This paper explores the implications for assessment of embedding qualifications from the vocational education and training (VET) sector within university qualifications. As VET qualifications are now all competency based, assessment in the two sectors is quite different, since universities have generally eschewed competency‐based training and assessment. A general discussion of the issues is followed by the results of a small‐scale research study carried out in the VET discipline area itself, with participants drawn from the AVTEC list of VET teacher‐educators. Telephone interviews were conducted with nine Australian university academics involved with such qualifications; and data were extracted from a broader study of students who had undertaken the Certificate IV in Assessment and Workplace Training embedded within degrees and graduate diplomas in VET at one of these universities. It is clear that there are many assessment challenges involved with the practice of embedding, which have not yet been systematically addressed.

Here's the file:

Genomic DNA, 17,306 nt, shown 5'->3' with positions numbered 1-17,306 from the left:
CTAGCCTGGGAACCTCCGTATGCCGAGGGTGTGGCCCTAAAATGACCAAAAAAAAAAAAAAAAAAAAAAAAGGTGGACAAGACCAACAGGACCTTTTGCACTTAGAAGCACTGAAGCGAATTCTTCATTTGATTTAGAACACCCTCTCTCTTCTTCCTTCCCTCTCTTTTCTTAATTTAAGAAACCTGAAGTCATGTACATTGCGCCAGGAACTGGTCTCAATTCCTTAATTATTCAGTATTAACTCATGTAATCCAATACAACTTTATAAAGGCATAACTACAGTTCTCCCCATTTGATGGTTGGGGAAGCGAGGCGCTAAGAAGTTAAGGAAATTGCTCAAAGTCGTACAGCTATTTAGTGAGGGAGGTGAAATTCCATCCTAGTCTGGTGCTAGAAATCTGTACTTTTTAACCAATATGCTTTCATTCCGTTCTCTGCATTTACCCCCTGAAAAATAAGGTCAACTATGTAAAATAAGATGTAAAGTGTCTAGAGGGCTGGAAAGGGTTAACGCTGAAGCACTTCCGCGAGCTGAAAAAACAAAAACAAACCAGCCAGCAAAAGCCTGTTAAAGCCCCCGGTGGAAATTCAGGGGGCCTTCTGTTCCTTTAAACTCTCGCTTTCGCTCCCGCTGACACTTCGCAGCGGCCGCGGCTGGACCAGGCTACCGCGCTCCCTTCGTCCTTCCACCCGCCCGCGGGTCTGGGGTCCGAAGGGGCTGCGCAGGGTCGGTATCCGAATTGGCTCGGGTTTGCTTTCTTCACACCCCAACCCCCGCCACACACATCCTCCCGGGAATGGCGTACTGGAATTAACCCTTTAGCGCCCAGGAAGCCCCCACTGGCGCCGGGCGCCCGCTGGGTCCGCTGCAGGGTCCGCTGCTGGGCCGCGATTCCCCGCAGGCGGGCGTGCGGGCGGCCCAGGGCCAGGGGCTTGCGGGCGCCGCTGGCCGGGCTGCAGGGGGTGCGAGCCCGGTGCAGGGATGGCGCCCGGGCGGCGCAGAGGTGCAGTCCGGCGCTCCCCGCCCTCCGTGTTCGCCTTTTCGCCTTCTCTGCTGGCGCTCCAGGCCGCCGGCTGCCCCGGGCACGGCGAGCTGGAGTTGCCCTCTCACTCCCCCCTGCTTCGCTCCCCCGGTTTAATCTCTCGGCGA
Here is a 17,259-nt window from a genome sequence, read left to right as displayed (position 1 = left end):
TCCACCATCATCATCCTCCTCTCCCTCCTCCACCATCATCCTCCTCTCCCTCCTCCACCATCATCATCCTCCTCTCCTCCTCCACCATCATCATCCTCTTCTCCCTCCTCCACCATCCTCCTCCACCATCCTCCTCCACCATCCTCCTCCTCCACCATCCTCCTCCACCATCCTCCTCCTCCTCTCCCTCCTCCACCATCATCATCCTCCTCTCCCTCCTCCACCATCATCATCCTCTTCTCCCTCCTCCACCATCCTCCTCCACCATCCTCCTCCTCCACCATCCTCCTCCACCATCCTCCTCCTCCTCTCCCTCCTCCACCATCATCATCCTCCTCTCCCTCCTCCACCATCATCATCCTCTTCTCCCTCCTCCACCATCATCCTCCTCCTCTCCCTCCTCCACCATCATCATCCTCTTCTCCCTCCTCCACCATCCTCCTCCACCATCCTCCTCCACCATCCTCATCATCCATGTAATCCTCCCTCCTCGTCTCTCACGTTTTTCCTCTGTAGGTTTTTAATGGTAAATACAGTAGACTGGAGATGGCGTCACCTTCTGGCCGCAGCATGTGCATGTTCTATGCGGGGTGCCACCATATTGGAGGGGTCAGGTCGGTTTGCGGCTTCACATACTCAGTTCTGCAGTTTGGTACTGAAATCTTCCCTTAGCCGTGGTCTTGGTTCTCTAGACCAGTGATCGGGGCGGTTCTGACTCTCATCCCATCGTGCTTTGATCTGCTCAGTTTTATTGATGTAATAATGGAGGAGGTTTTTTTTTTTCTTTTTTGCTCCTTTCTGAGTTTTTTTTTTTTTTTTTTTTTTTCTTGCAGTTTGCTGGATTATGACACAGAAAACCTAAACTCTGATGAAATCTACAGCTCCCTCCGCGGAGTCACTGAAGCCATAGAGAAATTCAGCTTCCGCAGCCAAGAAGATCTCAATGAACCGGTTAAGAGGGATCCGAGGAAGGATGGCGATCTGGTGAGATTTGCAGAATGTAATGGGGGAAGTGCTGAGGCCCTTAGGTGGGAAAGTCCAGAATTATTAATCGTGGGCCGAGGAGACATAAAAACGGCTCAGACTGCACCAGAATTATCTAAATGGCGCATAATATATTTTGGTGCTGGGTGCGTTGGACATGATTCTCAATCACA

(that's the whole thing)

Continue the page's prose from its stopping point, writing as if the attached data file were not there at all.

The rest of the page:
The higher education landscape is undergoing major transformation, with a significant impact on the work and family practices of academics and professional staff. The purpose of this exploratory study is to examine the extent to which (1) time-related, (2) strain-related and (3) demographical variables impact on the work/family balance of academic and professional staff in Victorian universities and Technical and Further Education (TAFE) institutes. Our findings reveal that university employees experience greater work/family imbalance. The results of this research demonstrate how the three constructs contribute to work/family imbalance in academia, especially within the university sector. This paper is believed to be the first to explore work/family balance from an Australian cross-sectoral perspective. It provides an agenda for future theory and research to increase understanding of work/family balance from a cross-sectoral perspective.